- Microsoft releases the Windows 98 operating system
- It also offers improved Internet-related features, including a built-in copy of the Internet Explorer Web browser
- Apple Computer releases the colorful iMac, an all-in one system geared to a youthful market
- Intel unveils the Pentium III processor, which features 9.5 million transistors
- With its Athlon microprocessor, Advanced Micro Devices (AMD) finally releases a Pentium-class chip that outperforms the Pentium III processor
- Peter Merholz coins the term blog, a contraction of Web-log
- The Internet Assigned Number Agency begins assigning Internet Protocol addresses using the new IPv6 addressing structure
Y2K issue, No major damage resulted from the “millennium date change, Microsoft introduces Windows 2000 on February 17. biggest commercial software project ever attempted involving 5345 full-time participants, final product includes almost 30 million LOC
Microsoft releases the Windows XP OS, XP version of Microsoft Office also is unveiled, Several versions of recordable DVD discs and drives produced, DVD-R, DVD+R, DVD-RAM
Apple introduces OS X, a new OS for Macintosh computers, based on BSD (Berkley Software Distribution) Unix with a beautiful graphical interface, Apple introduces the iPod premier music player with a 5 GB internal hard disk that will store 1,000 CD-quality songs
2002 Open Office
OpenOffice.org announces the release of OpenOffice.org 1.0, A free, full-featured suite of productivity applications compatible with the file formats used by Microsoft Office and many other office suites, An open-source alternative to expensive application suites, OpenOffice.org runs under Windows, Solaris, Linux, the Mac OS, and other operating systems.
Microsoft launches its .NET strategy, New environment for development and running s/w applications featuring ease of use and web based services, DVD writers begins to replace CD writers
Digital Video cameras are introduced
- Tablet PC is introduced as next generation mobile PC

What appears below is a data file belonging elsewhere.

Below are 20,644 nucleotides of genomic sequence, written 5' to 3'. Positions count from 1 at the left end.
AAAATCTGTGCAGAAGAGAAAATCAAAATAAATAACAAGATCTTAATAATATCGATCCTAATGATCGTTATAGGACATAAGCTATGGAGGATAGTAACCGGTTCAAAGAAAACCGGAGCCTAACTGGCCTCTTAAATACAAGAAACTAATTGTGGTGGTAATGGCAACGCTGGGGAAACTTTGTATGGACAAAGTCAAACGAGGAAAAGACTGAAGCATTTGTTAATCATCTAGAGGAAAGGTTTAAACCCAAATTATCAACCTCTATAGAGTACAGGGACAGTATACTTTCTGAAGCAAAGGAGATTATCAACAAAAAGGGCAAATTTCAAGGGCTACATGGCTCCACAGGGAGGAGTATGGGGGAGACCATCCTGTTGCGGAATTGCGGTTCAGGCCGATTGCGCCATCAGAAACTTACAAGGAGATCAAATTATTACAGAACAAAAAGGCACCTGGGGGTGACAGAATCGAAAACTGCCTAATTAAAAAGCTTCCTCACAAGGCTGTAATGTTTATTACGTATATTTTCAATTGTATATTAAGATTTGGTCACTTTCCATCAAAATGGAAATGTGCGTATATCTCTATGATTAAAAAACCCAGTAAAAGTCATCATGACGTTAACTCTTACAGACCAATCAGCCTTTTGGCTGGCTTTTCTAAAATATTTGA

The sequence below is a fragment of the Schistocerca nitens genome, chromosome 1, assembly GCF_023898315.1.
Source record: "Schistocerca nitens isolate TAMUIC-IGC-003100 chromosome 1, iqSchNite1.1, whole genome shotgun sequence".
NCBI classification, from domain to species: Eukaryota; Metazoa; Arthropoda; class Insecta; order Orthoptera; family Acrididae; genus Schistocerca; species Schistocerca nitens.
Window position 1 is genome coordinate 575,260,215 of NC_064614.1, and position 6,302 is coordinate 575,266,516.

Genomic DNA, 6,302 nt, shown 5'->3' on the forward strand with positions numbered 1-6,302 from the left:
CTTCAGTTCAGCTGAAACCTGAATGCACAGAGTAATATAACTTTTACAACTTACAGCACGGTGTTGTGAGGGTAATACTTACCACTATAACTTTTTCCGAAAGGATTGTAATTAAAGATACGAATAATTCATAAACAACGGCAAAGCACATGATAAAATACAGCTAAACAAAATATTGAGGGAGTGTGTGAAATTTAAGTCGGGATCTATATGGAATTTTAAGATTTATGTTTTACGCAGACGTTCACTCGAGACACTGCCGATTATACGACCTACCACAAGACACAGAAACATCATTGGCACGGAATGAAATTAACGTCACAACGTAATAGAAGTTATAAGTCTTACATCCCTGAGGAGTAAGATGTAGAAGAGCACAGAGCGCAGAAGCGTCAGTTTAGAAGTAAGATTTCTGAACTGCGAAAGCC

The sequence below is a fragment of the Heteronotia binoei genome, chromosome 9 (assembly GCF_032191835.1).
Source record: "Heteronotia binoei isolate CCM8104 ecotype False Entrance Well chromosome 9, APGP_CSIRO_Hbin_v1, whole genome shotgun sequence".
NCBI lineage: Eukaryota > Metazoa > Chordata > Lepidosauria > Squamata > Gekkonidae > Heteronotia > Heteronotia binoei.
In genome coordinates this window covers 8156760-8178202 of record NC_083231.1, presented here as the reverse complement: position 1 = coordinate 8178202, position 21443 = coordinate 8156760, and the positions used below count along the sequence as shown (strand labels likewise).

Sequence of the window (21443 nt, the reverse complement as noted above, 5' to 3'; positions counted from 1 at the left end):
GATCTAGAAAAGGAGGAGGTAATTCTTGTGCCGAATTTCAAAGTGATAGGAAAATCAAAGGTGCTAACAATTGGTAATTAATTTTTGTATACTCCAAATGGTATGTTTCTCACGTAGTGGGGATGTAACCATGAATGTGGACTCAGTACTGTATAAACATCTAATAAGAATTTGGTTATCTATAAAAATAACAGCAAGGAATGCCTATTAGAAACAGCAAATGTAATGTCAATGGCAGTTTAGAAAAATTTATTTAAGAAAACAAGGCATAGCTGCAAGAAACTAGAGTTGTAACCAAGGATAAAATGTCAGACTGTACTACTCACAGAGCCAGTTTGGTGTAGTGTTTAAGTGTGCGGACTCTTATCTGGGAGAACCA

- Intel ships Pentium 4 chip with Hyper Threading (HT) technology, 3.06GHz
Microsoft launches MS Office 2003, More than 400 million people in 175 nations and 70 languages are using a version Office ,Latest OS include support for Wi-Fi (Wireless Fidelity) and Bluetooth standards, Use of wireless keyboards, mouse devices, home networks and wireless internet access points become common, Apple opens an online music store iTunes, Offering more than 200,000 titles at $0.99 each
- Apple iTunes sold nearly 20 million songs
- USB Flash drives are produced
- Flat Panel LCD monitors
- Radio Frequency Identification(RFID) tags are introduced
- Smart Phones overtakes the PDA as the personal mobile device of choice.
- Apple Computer introduces iMac G5
Computer display device contains the system unit
Apple releases the latest version of iPod Portable, Microsoft introduces Visual studio 2005, Microsoft releases the Xbox 360 game console, Blogging and podcasting become mainstream
Sony launches its PlayStation 3, Google becomes the most used search engine capturing 54% of market share, Intel introduces Core 2 Duo processor family
Contains 291 million transistors
Apple begins selling Macintosh computers with Intel microprocessors, IBM produces the fastest supercomputer called Blue Gene/L, Perform 28 trillion calculations in a blink of an eye i.e. about 1/10th of a second
Microsoft releases Office 2007 suite, Microsoft Windows Vista OS is introduced., Blu-ray and HD DVD increase in popularity, Intel introduces Core 2 Quad
Four core processor made for dual processor servers and desktop computers, Larger number of cores allows for more energy-efficient performance, Apple introduced iPhone and sells 270,000 phones in first 2 days
Microsoft introduces Windows server 2008, Successor to Windows server 2003, Online social networks continue to grow in popularity MySpace, Facebook and Twitter are the most widely used, Combined social networking Websites total almost 1 billion users, YouTube continues to gain users, WiMAX goes live, Capability to access video, music, voice and video calls wherever and whenever desired, Average download speeds between 2-4 Mbps